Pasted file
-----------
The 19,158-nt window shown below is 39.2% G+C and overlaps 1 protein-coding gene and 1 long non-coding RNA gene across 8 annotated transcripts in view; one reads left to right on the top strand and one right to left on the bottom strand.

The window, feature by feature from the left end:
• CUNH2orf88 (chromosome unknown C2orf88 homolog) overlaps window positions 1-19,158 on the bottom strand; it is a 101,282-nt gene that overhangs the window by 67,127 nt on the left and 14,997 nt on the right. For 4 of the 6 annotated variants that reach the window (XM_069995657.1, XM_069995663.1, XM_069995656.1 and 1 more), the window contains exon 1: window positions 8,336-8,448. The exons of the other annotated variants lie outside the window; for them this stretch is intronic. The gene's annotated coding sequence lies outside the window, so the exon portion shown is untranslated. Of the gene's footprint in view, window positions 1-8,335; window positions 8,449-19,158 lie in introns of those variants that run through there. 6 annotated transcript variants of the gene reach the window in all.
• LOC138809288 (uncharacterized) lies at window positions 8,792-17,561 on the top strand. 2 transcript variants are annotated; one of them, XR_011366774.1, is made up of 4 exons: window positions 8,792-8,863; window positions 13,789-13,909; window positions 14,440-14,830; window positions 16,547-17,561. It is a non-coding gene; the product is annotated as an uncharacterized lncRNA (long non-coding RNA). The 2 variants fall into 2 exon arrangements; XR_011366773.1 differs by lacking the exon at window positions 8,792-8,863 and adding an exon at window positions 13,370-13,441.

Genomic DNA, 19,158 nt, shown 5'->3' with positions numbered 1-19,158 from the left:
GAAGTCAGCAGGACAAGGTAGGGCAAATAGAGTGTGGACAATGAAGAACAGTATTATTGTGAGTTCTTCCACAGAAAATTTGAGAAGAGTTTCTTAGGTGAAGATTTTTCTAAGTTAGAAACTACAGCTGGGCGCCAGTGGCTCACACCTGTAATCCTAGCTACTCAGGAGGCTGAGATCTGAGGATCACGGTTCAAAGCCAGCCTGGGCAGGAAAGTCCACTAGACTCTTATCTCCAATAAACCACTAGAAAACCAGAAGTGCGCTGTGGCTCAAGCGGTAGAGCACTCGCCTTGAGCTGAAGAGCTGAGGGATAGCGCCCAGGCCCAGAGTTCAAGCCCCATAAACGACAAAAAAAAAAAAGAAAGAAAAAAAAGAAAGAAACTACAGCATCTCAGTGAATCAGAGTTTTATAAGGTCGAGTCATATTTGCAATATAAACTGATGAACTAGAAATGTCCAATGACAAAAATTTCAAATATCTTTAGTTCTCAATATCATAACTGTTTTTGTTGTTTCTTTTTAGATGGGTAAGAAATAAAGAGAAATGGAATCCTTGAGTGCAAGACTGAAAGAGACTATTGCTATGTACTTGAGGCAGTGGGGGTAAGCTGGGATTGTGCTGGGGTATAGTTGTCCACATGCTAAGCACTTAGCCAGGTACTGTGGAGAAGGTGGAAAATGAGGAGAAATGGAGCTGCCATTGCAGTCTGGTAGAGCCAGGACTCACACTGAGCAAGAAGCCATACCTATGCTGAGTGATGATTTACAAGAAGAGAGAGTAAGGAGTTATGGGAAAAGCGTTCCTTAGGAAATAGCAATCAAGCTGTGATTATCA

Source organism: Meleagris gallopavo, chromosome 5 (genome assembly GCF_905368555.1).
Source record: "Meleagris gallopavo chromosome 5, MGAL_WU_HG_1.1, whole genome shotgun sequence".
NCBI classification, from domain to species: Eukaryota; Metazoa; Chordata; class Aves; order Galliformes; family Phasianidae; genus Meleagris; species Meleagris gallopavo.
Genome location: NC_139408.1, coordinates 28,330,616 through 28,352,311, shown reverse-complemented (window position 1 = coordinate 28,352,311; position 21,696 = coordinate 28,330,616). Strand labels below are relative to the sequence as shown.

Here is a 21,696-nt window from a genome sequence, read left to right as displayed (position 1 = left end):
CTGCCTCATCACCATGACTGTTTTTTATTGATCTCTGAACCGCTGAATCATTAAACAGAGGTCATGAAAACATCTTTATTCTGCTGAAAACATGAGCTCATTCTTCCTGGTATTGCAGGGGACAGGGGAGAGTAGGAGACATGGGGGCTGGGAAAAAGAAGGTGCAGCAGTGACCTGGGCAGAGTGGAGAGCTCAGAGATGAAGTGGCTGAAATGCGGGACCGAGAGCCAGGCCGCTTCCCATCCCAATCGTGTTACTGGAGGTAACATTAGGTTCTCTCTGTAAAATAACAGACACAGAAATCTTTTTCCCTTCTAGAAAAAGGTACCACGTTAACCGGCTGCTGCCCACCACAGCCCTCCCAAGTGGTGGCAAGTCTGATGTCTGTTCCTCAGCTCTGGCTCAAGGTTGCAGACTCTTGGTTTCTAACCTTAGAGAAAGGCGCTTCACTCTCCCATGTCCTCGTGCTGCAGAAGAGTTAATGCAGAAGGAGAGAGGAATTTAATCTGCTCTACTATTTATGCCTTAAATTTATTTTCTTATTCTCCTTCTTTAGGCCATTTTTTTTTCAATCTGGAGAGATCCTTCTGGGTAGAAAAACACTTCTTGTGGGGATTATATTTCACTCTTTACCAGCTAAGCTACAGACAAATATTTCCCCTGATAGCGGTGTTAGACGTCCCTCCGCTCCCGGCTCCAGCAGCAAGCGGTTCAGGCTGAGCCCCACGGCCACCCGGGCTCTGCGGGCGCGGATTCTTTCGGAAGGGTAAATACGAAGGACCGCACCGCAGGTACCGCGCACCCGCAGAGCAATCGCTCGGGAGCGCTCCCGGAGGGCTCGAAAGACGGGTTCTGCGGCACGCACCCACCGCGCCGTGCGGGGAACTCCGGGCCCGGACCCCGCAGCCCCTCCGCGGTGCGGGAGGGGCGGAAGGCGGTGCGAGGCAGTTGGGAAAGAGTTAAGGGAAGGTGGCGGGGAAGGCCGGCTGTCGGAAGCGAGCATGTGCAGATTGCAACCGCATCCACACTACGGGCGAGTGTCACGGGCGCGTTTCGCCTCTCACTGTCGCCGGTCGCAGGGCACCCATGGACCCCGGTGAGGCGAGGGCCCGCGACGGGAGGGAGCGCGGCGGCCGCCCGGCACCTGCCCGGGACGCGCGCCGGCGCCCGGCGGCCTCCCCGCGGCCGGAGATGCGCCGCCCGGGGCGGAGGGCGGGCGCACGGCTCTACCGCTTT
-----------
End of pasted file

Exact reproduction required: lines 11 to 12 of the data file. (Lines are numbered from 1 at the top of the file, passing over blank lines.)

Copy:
Here is a 21,696-nt window from a genome sequence, read left to right as displayed (position 1 = left end):
CTGCCTCATCACCATGACTGTTTTTTATTGATCTCTGAACCGCTGAATCATTAAACAGAGGTCATGAAAACATCTTTATTCTGCTGAAAACATGAGCTCATTCTTCCTGGTATTGCAGGGGACAGGGGAGAGTAGGAGACATGGGGGCTGGGAAAAAGAAGGTGCAGCAGTGACCTGGGCAGAGTGGAGAGCTCAGAGATGAAGTGGCTGAAATGCGGGACCGAGAGCCAGGCCGCTTCCCATCCCAATCGTGTTACTGGAGGTAACATTAGGTTCTCTCTGTAAAATAACAGACACAGAAATCTTTTTCCCTTCTAGAAAAAGGTACCACGTTAACCGGCTGCTGCCCACCACAGCCCTCCCAAGTGGTGGCAAGTCTGATGTCTGTTCCTCAGCTCTGGCTCAAGGTTGCAGACTCTTGGTTTCTAACCTTAGAGAAAGGCGCTTCACTCTCCCATGTCCTCGTGCTGCAGAAGAGTTAATGCAGAAGGAGAGAGGAATTTAATCTGCTCTACTATTTATGCCTTAAATTTATTTTCTTATTCTCCTTCTTTAGGCCATTTTTTTTTCAATCTGGAGAGATCCTTCTGGGTAGAAAAACACTTCTTGTGGGGATTATATTTCACTCTTTACCAGCTAAGCTACAGACAAATATTTCCCCTGATAGCGGTGTTAGACGTCCCTCCGCTCCCGGCTCCAGCAGCAAGCGGTTCAGGCTGAGCCCCACGGCCACCCGGGCTCTGCGGGCGCGGATTCTTTCGGAAGGGTAAATACGAAGGACCGCACCGCAGGTACCGCGCACCCGCAGAGCAATCGCTCGGGAGCGCTCCCGGAGGGCTCGAAAGACGGGTTCTGCGGCACGCACCCACCGCGCCGTGCGGGGAACTCCGGGCCCGGACCCCGCAGCCCCTCCGCGGTGCGGGAGGGGCGGAAGGCGGTGCGAGGCAGTTGGGAAAGAGTTAAGGGAAGGTGGCGGGGAAGGCCGGCTGTCGGAAGCGAGCATGTGCAGATTGCAACCGCATCCACACTACGGGCGAGTGTCACGGGCGCGTTTCGCCTCTCACTGTCGCCGGTCGCAGGGCACCCATGGACCCCGGTGAGGCGAGGGCCCGCGACGGGAGGGAGCGCGGCGGCCGCCCGGCACCTGCCCGGGACGCGCGCCGGCGCCCGGCGGCCTCCCCGCGGCCGGAGATGCGCCGCCCGGGGCGGAGGGCGGGCGCACGGCTCTACCGCTTT